'Facebook blasphemer' given death penalty
A man accused of posting blasphemous content to Facebook has been sentenced to death by a court in Pakistan.
Taimoor Raza was convicted after allegedly posting remarks about the Prophet Muhammad, his wives and companions within the site's comments.
The public prosecutor involved said he believed it was the first time the death penalty had been awarded in a case related to social media.
Human rights campaigners have expressed concern.
Facebook itself has yet to comment on the case.
The US firm previously announced in March that it was deploying a team to Pakistan to address the government's concerns about blasphemous content on its service, but added that it still wished to protect "the privacy and rights" of its members.
Pakistan's Prime Minister Nawaz Sharif has described blasphemy as being an "unpardonable offence".
Raza's case was heard by an anti-terrorism court in Bahawalpur - about 309 miles (498km) from the capital Islamabad.
His defence lawyer said the 30-year-old had become involved in an argument about Islam on the social network with someone who had turned out to be a counter-terrorism official.
The public prosecutor said the accused had been arrested after playing hate speech and blasphemous material from his phone at a bus stop, following which his handset had been confiscated and analysed.
Raza will be able to appeal against the death penalty at Lahore High Court and then, if required, in Pakistan's Supreme Court.
The Express Tribune, a local newspaper, reported that the verdict came days after a college professor was refused bail in another case involving accusations of blasphemy on social media in Pakistan.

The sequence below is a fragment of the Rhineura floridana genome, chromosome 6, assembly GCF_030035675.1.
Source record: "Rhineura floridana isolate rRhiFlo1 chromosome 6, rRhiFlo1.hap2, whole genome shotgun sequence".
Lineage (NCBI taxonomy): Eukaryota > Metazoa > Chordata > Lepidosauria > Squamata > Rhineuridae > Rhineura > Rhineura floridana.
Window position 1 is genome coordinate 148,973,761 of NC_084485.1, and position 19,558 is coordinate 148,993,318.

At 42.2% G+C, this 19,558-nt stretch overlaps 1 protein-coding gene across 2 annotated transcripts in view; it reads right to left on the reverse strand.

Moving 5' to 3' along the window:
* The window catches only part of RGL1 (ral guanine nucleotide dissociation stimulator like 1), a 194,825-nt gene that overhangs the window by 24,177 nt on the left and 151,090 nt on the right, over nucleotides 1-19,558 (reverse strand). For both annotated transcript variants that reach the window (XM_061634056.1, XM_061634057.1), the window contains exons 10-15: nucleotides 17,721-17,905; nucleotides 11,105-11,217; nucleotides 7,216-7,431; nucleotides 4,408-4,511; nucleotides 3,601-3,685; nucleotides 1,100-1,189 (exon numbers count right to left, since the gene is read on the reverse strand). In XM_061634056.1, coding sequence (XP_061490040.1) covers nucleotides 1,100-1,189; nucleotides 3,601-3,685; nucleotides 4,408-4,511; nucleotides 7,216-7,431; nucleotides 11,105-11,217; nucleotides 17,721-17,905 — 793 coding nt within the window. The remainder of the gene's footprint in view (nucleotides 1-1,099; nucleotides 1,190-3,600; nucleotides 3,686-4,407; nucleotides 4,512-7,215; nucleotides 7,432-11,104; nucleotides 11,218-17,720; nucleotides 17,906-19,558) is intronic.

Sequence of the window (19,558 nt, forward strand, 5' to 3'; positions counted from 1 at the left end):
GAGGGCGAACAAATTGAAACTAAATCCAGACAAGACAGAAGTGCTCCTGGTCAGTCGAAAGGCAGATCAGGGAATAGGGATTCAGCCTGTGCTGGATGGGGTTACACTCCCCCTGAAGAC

Amnesty International recently published a report critical of the country's blasphemy laws.
Its Pakistan campaigner, Nadia Rahman, has called for Raza's immediate release.
"Convicting and sentencing someone to death for allegedly posting blasphemous material online is a violation of international human rights law and sets a dangerous precedent," she told the BBC.
"No one should be hauled before an anti-terrorism court or any other court solely for peacefully exercising their rights to freedom of expression and freedom of thought, conscience, religion or belief online."
The developments come seven years after a Pakistan court temporarily blocked local access to Facebook after the social network was used to promote a contest to draw images of Prophet Muhammad - an act considered to be offensive by many Muslims.
Analysis - Tahir Imran, BBC Urdu social media editor
This is a dramatic time for Pakistani social media. Once considered a platform where people could express themselves freely, it is now a place where people worry about the consequences of commenting.
Instead of acting to restore confidence and safeguarding the masses' right to freedom of expression, the government has been busy making threats through TV and newspaper adverts.
This is happening with a clear understanding about the gravity that accusations of blasphemy can have. There have been several incidents of vigilantes taking the law into their own hands after such claims.
Human rights activists accuse the government of pushing through a controversial cyber-crimes law without addressing their concerns.
In a country where fewer people have been convicted of blasphemy than have been killed after being accused of the offence, this ruling will not calm nerves. And increasingly people prefer to use chat apps and closed groups to post content so that their thoughts cannot be seen by the wider public.